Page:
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Micro Machines World Series
Micro Machines World Series

Genre: Racing
Developer: Codemasters
Release Date:
June 2017
Micro Machines World Series Review
Review By @ 02:19pm 05/07/17
The first Micro Machines videogame came out for the NES way back in 1991, providing excellent multiplayer with a winning formula and elimination mechanic that is still fun to play today. Thanks to the charming top-down visuals that let players race various types of vehicles in real-world environments – from speed boats in a bubble bath to dragsters racing around a toilet bowl – it stood out among a glut of identical looking 8-bit and 16-bit racing games at the time. Throw in a large selection of tracks, vehicles, and same-screen multiplayer that eliminated anyone that fell behind, Micro Machines was subsequently ported to several systems and became one of racing game developer Codemasters earliest successes for the home console market.

Fast forward, or smash-cut, to 2017 and Micro Machines is back! With the release of Micro Machines World Series for PC, PS4, and Xbox One. And with Codemasters back at the helm of the long-running franchise, one might expect a return to form for a series that has kind-of disappeared over the past few decades. Or at the very least, a nostalgic throwback to the original. Yeah, this is not that. Not even close. A misfire on just about every front, Micro Machines: World Series offers an often-clumsy revisionist take on a racing classic, with some strange design choices. Like, for example, a focus on a battle mode with vehicles that not only look different but also feature wildly different floaty controls and power-ups. Including ultimate abilities.

If this is starting to sound more like a hero shooter or a MOBA then, yeah, that’s the direction that World Series takes the franchise. There are even loot boxes to open, filled with cosmetic options for the line-up of Micro Machines that includes a police car, a tank, a monster truck, and an ambulance. The main menu features a surprisingly familiar setup, where upon selecting the ‘Play Now’ option you’re immediately thrown into a matchmaking queue. That’s not to say that straight up racing is nowhere to be found as you have the option to choose from either Battle or Elimination. From a franchise perspective Elimination is classic Micro Machines racing, where four races share the same screen and fight to get far enough ahead to eliminate anyone that falls out of the field of view.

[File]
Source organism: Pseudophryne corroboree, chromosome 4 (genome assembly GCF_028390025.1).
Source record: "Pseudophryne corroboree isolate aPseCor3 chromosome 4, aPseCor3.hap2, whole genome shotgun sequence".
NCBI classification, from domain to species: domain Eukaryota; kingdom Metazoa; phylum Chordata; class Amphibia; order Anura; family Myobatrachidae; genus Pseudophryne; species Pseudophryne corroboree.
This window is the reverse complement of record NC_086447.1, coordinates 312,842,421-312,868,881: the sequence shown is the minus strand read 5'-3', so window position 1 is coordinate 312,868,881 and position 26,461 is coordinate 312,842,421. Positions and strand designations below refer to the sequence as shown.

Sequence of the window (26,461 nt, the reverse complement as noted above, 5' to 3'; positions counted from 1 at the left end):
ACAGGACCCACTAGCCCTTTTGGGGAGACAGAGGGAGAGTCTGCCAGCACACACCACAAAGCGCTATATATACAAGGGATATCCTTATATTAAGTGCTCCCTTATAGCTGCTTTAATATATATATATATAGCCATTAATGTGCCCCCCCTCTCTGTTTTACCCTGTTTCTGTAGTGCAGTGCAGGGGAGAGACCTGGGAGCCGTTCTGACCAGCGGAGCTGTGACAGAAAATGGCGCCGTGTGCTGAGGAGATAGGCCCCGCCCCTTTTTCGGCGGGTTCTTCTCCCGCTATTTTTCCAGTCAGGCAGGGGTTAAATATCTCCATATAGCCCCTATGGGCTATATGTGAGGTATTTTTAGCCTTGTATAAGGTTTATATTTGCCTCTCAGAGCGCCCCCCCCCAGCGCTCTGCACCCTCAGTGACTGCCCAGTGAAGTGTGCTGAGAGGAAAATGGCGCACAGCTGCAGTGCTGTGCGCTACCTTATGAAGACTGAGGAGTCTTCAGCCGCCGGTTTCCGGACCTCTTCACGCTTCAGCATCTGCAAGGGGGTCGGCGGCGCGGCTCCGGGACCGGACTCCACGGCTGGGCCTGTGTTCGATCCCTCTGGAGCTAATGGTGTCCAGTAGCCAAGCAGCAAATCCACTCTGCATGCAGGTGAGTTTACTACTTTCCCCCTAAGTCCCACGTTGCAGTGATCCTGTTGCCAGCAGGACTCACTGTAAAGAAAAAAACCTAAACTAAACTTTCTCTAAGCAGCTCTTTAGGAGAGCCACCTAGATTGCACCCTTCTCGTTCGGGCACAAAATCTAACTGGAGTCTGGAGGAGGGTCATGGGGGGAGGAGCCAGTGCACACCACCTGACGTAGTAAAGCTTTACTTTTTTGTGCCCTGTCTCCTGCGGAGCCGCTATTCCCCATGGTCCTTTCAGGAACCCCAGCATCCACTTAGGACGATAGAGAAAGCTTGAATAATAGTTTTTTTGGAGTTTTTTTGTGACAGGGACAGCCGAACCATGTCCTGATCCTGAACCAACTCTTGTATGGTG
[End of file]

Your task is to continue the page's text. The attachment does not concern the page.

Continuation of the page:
But, by featuring a line-up of vehicles that all control differently, the racing doesn’t feel all that balanced when certain vehicles are more prone to slide out of control than others. Where the game does shine though is with the tracks themselves, that take on real-world locations like kitchens, garages, desks, and other locations, and inject them with a clear sense that you are indeed racing tiny cars in a much larger world. The Jack and the Beanstalk appeal also carries over to the tracks, or maps, created for the Battle mode – including a rather inspired one that takes place on the classic board game Hungry, Hungry, Hippos.

With no real championship mode, and a limited number of tracks, the appeal begins to wear thin after a couple of hours. Perhaps the biggest mistake that World Series makes is with re-imagining a classic party and same-room multiplayer experience into a game with a focus on online competition. Some types of games just don’t work all that well when forced into the mould of a character-driven, loot box collecting, quick match system. Playing Micro Machines World Series with four players in the same room is undoubtedly fun, but this option is relegated to a secondary mode with no customisation or incentive to come back when all you have are limited options, and unbalanced vehicles.

Stick with the 1991 original.
What we liked
  • Some fun track designs
  • Has the look of a classic Micro Machines game
  • The return of Elimination mode
What we didn't like
  • Wildly different vehicles with floaty controls
  • No real championship mode or tournament
  • Same-room multiplayer an afterthought
  • A misguided focus on Overwatch-style online battles, and loot boxes, and levelling
We gave it: